Just one month after the sudden passing of her husband, Dave Goldberg, Sheryl Sandberg has opened up about her first month without him in a heartbreaking, yet inspiring Facebook post about how she's coping.

“I think when tragedy occurs, it presents a choice. You can give in to the void, the emptiness that fills your heart, your lungs, constricts your ability to think or even breathe. Or you can try to find meaning,” the Facebook chief operating officer and author of Lean In wrote today. Goldberg, the chief executive of SurveyMonkey, passed away suddenly from a severe head trauma while on vacation last month.

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“These past thirty days, I have spent many of my moments lost in that void. And I know that many future moments will be consumed by the vast emptiness as well,” she continued. “But when I can, I want to choose life and meaning. “

The timing of the post marks the end of Goldberg’s sheloshim, a 30-day mourning period in Judaism, which Sandberg explains has been a great period of growth (and sorrow) in her life.

“I have learned that I never really knew what to say to others in need. I think I got this all wrong before; I tried to assure people that it would be okay, thinking that hope was the most comforting thing I could offer,” she wrote. “Real empathy is sometimes not insisting that it will be okay but acknowledging that it is not.”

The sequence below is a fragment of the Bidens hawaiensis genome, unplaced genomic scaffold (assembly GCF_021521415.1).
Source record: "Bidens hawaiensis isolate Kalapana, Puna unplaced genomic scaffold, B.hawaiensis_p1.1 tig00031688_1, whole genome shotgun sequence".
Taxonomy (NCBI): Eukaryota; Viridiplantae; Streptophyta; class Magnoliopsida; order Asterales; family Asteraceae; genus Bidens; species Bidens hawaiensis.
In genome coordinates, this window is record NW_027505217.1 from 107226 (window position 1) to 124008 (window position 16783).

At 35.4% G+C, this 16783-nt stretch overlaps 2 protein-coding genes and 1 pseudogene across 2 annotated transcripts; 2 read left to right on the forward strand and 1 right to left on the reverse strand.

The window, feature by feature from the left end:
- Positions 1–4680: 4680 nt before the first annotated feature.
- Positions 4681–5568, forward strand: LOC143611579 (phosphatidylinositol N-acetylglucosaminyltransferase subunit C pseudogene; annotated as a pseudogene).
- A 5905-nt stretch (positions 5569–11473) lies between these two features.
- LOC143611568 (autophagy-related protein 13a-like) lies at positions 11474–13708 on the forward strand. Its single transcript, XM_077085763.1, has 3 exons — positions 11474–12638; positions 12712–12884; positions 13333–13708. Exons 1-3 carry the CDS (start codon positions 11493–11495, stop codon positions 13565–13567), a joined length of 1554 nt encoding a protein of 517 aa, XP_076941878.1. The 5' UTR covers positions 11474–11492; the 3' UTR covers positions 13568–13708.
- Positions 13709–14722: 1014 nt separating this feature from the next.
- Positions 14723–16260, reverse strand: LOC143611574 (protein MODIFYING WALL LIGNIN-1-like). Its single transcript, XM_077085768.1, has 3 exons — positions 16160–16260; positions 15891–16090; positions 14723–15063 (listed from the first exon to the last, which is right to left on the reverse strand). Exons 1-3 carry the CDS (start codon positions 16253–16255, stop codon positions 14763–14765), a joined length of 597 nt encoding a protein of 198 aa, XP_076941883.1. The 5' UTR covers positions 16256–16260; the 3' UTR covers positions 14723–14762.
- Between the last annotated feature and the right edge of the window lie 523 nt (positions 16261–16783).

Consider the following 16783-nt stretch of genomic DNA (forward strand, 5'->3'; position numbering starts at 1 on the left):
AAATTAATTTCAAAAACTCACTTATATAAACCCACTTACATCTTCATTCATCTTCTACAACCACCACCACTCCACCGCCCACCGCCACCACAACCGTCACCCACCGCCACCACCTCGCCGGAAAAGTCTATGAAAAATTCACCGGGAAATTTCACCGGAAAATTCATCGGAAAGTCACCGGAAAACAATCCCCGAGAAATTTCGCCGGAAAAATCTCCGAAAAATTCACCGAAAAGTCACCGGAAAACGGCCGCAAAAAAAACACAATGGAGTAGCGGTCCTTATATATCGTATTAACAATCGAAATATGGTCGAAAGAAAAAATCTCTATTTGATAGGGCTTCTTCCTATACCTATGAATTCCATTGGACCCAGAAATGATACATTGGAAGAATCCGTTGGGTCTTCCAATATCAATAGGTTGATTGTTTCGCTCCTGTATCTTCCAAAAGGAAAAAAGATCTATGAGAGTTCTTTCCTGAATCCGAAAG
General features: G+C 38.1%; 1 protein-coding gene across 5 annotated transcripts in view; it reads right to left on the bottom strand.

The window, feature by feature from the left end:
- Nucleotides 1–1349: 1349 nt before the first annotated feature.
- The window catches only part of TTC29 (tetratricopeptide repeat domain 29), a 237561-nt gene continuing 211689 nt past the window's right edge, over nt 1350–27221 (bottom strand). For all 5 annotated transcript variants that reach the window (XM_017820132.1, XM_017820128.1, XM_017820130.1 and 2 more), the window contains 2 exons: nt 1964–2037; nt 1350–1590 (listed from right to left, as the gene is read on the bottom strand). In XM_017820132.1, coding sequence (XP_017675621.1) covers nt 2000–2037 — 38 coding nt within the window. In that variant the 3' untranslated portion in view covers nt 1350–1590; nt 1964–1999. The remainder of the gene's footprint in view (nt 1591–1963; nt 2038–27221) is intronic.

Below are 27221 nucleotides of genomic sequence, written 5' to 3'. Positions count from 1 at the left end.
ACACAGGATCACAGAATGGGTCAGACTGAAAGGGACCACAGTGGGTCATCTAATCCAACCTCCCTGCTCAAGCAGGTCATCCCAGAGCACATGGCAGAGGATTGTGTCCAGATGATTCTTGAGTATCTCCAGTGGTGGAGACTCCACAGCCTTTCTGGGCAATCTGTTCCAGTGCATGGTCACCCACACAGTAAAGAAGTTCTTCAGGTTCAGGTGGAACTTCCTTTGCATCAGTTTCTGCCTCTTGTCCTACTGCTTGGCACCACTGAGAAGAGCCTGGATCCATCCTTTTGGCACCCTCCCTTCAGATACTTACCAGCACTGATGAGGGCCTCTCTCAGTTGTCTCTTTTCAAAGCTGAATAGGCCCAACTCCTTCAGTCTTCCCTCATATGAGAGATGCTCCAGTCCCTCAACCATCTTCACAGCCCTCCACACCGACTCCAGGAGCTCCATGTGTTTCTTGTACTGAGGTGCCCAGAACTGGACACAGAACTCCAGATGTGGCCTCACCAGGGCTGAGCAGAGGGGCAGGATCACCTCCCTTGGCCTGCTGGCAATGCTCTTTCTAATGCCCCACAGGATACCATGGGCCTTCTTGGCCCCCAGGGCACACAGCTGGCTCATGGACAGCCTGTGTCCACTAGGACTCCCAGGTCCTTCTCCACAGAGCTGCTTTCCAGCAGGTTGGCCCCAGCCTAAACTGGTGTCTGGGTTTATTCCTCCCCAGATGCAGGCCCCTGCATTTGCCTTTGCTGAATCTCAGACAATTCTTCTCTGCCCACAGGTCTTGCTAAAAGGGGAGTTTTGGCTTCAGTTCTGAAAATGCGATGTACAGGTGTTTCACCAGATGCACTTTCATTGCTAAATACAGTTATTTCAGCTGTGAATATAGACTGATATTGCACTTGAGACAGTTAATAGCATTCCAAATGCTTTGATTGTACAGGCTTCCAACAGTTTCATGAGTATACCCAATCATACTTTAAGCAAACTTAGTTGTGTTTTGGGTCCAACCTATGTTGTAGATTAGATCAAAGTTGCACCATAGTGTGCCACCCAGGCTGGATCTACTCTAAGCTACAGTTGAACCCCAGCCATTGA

Another thing she says she's learned: gratitude. "Real gratitude for the things I took for granted before—like life. As heartbroken as I am, I look at my children each day and rejoice that they are alive. I appreciate every smile, every hug. I no longer take each day for granted."

Sandberg also touched on her transition back to work, which she credits as “a chance to feel useful and connected.” And she's made an effort to let her co-workers in, however difficult being "open" and "vulnerable" during this time might be. "A colleague told me that his wife, whom I have never met, decided to show her support by going back to school to get her degree—something she had been putting off for years. Yes! When the circumstances allow, I believe as much as ever in leaning in."

Read Sandberg’s full essay below. It's one of the best things you'll read about love and loss.

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